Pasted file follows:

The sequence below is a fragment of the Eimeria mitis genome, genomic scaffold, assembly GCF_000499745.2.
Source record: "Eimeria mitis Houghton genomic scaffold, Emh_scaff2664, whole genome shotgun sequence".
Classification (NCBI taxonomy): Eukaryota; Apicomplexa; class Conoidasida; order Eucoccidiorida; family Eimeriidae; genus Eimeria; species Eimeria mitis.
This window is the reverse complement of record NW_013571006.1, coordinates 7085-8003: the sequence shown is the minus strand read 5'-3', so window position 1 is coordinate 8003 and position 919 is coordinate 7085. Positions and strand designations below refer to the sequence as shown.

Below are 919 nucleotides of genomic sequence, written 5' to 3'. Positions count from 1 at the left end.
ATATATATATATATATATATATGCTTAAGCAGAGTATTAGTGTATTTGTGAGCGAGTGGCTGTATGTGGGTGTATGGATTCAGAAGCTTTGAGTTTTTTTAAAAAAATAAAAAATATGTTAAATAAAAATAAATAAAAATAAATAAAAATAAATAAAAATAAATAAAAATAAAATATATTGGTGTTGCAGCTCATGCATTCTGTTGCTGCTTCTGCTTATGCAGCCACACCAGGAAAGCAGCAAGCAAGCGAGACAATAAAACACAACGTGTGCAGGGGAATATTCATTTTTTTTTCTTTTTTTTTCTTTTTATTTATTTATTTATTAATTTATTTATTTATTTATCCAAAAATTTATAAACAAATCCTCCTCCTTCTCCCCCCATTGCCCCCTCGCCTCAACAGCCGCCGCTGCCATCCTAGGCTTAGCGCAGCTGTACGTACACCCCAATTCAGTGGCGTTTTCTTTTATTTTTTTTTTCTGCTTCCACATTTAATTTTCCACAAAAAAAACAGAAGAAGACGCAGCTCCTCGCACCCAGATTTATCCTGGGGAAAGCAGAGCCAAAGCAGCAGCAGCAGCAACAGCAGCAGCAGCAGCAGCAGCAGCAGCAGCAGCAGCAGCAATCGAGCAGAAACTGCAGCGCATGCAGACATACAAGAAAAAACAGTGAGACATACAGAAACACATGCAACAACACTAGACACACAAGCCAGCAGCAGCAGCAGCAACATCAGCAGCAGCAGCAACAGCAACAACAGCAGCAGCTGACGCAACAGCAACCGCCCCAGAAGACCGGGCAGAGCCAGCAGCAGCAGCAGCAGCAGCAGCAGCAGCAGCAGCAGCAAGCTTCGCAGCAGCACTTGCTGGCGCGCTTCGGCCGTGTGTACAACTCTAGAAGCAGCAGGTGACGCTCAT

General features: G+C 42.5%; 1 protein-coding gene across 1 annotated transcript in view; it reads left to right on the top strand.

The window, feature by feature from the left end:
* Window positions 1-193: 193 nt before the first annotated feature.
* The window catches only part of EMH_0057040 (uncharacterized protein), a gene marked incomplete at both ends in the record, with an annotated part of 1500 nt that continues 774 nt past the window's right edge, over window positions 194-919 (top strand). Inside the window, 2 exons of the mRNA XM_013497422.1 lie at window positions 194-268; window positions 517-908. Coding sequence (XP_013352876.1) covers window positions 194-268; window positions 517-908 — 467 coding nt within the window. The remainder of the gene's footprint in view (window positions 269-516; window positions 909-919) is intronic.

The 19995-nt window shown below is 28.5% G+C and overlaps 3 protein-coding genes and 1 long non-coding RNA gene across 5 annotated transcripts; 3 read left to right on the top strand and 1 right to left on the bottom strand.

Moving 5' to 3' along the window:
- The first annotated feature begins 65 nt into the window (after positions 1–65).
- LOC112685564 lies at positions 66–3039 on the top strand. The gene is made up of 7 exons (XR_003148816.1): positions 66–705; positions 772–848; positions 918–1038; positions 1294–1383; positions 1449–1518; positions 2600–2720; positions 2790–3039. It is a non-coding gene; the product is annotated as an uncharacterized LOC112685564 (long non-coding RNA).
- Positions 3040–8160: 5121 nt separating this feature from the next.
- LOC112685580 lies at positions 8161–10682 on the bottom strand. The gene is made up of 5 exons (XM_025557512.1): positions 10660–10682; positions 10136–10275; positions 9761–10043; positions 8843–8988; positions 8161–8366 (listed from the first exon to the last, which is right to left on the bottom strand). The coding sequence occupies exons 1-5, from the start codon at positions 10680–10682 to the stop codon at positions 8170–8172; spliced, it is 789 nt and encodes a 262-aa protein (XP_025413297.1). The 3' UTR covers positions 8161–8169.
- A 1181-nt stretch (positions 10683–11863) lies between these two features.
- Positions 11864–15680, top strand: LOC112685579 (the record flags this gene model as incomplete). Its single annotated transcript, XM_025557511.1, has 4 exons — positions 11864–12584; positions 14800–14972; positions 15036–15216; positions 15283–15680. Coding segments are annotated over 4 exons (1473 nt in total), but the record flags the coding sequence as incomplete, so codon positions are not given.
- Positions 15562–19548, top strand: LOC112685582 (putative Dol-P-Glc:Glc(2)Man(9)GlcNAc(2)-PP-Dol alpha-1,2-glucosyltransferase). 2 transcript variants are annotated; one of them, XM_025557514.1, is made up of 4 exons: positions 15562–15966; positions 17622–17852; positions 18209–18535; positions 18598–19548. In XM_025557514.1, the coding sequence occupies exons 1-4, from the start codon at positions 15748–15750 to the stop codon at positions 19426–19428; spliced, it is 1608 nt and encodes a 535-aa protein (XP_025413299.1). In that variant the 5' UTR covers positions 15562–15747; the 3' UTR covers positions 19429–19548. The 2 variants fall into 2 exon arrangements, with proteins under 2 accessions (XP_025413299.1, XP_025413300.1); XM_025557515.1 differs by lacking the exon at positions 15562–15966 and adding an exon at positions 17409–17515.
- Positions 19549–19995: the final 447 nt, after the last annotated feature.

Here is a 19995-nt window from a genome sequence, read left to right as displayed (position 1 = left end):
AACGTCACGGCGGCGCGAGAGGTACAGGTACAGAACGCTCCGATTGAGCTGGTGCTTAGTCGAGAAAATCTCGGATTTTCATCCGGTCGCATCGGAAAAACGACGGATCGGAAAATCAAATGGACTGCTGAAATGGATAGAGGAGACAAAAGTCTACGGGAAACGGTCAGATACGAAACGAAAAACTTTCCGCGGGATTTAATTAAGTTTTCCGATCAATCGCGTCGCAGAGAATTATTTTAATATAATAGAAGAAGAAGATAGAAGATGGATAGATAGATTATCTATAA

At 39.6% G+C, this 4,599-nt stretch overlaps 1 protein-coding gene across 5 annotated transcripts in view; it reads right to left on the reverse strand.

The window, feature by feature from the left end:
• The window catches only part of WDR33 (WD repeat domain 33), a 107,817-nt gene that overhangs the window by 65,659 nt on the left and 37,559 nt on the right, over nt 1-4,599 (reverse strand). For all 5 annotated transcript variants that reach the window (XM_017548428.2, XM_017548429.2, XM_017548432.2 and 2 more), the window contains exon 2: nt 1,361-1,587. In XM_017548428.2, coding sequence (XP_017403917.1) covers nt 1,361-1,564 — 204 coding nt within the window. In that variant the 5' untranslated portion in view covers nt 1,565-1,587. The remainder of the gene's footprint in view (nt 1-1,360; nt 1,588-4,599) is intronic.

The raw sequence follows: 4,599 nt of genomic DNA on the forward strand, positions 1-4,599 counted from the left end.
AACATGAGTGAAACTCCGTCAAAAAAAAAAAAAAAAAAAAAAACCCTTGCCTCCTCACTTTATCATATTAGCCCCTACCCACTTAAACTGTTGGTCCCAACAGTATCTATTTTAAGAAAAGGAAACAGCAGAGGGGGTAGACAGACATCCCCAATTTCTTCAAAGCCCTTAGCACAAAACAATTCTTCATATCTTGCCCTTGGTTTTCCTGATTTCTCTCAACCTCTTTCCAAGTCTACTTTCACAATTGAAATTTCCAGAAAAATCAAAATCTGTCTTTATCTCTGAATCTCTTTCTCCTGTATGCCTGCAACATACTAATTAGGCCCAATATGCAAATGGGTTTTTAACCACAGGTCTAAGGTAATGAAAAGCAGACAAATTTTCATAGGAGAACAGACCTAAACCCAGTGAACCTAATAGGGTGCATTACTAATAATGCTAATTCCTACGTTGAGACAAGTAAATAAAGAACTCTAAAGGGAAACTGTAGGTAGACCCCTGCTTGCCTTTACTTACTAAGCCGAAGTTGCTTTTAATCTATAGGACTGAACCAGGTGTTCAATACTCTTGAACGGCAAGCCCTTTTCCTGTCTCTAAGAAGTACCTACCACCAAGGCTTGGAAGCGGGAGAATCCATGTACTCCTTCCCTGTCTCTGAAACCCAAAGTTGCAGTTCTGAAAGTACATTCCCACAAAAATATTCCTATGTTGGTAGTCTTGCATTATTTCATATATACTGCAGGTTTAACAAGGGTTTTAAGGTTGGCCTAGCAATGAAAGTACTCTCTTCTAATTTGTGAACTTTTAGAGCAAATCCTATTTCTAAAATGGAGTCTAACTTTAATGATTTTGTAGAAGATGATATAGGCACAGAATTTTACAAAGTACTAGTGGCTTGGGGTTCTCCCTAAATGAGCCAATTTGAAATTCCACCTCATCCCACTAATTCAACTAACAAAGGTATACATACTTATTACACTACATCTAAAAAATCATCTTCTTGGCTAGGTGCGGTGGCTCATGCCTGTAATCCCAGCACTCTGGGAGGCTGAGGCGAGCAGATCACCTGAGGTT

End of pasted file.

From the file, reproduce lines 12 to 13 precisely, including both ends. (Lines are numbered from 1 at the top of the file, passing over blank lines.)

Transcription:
Moving 5' to 3' along the window:
- The first annotated feature begins 65 nt into the window (after positions 1–65).